2020 has been a tumultuous year. A global pandemic claimed the lives of nearly 1.5 million people, a worldwide movement emerged for racial justice, and American political division created widespread concern. With COVID-19 forcing unprecedented social distancing, the mobile app economy has also experienced radical shifts. App consumption has exploded, Gen Z is gaming more than ever, and mobile news consumption dwarfed that of 2019. And Apple’s announcements of impending data policy rule changes have upended an ecosystem.
With 8.5% of the world’s population, Southeast Asia is a culturally and ethnically diverse region and one of the fastest growing smartphone markets in the world. It’s made up of several countries, anchored by Indonesia, the world’s fourth most populated country. In this report, we’ll analyze the current smartphone landscape in Southeast Asia.
Since the App Store and Google Play launched over a decade ago, advertising has enabled app publishers to offer free, high quality applications. Even when users fail to explicitly pay an app publisher for the use of an app, the publisher can still earn revenue. With 76% of all apps generating revenue from advertising, according to a recent Ad Colony survey, the ad revenue model has been a cornerstone of app monetization—at least until this year.
Today as those in relationships rush to stores to pick up Valentine cards and gifts for their significant others, single women looking for relationships may want to pick up their smartphones. Just in time for Valentine’s Day, Flurry explored user composition and behavior in a sample of smartphone dating apps. We found that in dating apps targeting both genders, there are typically almost twice as many active male users as active female users.
The rate of iOS and Android device adoption has surpassed that of any consumer technology in history. Compared to recent technologies, smart device adoption is being adopted 10X faster than that of the 80s PC revolution, 2X faster than that of 90s Internet Boom and 3X faster than that of recent social network adoption. Five years into the smart device growth curve, expansion of this new technology is rapidly expanding beyond early adopter markets such as such as North America and Western Europe, creating a true worldwide addressable market.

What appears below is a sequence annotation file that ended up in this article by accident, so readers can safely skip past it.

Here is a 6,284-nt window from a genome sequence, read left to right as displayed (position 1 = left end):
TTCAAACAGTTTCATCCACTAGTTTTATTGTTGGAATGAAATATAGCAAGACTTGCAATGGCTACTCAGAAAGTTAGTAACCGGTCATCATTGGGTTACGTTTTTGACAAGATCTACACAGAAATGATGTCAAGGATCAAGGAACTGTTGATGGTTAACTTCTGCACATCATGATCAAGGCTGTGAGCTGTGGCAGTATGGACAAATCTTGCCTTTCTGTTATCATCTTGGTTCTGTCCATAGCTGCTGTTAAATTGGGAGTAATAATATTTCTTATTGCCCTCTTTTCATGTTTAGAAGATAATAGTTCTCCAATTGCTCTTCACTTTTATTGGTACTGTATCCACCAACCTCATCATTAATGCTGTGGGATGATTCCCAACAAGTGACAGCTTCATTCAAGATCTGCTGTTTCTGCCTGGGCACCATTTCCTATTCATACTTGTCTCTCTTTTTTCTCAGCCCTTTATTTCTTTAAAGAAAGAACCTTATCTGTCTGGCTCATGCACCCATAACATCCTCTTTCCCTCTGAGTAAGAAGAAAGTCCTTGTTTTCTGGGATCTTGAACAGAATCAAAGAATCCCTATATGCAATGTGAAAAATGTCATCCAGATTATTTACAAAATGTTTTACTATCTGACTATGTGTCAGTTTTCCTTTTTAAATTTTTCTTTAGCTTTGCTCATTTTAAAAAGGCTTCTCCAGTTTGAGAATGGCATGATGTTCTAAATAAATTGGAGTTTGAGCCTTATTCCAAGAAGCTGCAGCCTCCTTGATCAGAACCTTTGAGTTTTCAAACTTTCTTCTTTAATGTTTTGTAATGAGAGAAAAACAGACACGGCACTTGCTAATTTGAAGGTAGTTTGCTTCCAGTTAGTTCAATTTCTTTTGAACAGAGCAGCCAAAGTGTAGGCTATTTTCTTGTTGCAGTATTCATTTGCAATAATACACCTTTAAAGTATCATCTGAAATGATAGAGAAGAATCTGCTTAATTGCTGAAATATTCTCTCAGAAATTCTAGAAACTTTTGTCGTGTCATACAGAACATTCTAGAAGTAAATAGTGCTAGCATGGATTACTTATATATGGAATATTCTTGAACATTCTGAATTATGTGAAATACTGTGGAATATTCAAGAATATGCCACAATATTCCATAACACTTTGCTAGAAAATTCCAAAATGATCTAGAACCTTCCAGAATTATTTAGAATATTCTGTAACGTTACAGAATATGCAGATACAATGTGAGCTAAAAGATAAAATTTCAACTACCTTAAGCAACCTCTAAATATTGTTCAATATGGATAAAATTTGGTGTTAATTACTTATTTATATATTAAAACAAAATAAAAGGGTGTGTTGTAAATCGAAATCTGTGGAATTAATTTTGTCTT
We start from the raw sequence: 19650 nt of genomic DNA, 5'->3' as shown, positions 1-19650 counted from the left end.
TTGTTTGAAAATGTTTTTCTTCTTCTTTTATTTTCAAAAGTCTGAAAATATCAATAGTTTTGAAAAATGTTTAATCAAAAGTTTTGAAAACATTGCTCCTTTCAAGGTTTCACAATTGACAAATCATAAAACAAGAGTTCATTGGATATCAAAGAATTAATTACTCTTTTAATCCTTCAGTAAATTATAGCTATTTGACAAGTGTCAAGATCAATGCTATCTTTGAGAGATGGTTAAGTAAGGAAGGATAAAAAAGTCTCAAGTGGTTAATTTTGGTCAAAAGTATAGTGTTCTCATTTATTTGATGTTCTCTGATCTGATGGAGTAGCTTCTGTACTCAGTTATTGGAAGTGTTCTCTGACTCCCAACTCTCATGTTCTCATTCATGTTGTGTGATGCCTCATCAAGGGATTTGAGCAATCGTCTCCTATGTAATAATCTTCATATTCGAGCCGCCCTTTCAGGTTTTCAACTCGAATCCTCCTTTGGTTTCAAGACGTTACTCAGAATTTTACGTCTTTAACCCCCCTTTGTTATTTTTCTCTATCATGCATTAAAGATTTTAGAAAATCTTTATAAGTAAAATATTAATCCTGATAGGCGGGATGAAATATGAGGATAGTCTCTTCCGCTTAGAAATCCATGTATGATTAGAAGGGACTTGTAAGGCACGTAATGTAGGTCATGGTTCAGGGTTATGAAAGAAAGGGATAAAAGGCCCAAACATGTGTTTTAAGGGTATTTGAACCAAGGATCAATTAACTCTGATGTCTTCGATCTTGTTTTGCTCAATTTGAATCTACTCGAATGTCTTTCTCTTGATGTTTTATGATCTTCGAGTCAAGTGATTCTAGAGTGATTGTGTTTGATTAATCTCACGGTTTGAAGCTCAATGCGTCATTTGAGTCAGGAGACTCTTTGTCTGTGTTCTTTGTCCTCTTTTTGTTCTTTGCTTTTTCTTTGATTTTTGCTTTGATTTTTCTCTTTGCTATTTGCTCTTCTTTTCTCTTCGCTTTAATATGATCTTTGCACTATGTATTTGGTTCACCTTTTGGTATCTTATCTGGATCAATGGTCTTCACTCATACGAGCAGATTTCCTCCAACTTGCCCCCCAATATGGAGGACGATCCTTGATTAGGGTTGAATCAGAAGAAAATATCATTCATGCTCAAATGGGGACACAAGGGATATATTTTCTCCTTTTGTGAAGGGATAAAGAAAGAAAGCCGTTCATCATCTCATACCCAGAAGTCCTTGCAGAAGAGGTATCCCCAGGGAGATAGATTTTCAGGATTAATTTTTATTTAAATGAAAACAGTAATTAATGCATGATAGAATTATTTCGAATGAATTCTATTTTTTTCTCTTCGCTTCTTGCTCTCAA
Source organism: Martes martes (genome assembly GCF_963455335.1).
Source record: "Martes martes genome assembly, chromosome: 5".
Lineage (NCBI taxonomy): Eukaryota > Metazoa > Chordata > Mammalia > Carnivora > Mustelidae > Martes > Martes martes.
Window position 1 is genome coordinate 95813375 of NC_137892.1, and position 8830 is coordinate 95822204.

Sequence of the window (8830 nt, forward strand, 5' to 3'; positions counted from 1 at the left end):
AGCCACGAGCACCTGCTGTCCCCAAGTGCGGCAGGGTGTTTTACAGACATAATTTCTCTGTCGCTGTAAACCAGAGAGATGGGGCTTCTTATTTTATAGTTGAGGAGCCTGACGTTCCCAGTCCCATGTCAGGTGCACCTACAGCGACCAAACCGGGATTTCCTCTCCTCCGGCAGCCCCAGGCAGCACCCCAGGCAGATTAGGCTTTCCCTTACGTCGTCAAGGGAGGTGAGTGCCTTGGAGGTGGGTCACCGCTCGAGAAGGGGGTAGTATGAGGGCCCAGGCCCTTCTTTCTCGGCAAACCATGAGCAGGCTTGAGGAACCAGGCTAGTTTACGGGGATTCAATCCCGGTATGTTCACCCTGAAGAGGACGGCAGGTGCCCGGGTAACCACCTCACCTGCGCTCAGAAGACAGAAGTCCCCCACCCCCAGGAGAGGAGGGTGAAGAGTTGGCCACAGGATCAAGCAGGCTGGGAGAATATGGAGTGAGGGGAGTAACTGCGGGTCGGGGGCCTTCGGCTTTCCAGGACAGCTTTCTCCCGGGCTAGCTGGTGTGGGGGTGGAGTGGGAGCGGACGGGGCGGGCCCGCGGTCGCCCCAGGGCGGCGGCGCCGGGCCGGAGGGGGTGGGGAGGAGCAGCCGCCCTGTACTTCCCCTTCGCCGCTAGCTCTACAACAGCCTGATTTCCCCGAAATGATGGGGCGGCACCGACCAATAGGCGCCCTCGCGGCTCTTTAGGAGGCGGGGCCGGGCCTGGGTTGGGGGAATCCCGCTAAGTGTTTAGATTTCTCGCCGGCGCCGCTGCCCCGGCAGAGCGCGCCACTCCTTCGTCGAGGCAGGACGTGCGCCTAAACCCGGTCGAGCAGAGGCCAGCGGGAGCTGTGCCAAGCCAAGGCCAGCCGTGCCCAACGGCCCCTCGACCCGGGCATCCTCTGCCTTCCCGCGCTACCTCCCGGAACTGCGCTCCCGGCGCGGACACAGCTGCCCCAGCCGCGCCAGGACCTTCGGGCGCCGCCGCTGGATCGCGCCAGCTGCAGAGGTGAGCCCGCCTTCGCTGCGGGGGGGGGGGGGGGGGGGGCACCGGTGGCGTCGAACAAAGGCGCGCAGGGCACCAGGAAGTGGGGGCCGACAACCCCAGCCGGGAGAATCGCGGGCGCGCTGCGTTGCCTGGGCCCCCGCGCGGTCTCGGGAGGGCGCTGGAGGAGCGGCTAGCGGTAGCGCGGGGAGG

The iTunes App Store and Google Play now offer more than 600,000 apps each. And Apple’s most recent earnings call revealed that the company has paid out more than $5.5 billion to developers since the launch of the App Store. With unprecedented consumer adoption of iOS and Android devices, low barriers to entry for developers and throngs of paying customers, Apple and Google have created massive economic opportunities for developers.
This week, wedged between Apple’s WWDC and Google I/O is Microsoft’s Windows Phone Summit in San Francisco on Wednesday, June 20. Additionally, Microsoft is holding a last-minute press conference that “you don’t want to miss” tonight in Los Angeles.
In 2007, Apple and Google started a mobile computing revolution. Over the last four years, adoption of this new class of smartphone has been unprecedented. With powerful devices, connected to broadband networks and rich digital stores, an app economy was quickly built on top of it.
On broadcast television, brands seek to reach their target audiences as efficiently as possible. For example, a brand might run a TV campaign targeting 24 – 35 year old females through prime-time shows that reach that desired audience.
Prime-time, from 7 pm to 11 pm, is widely known as the part of the day that attracts the most viewers on television. In advertising parlance, this is referred to as a “daypart.” And given its popularity, networks charge significantly more for ads aired during this time.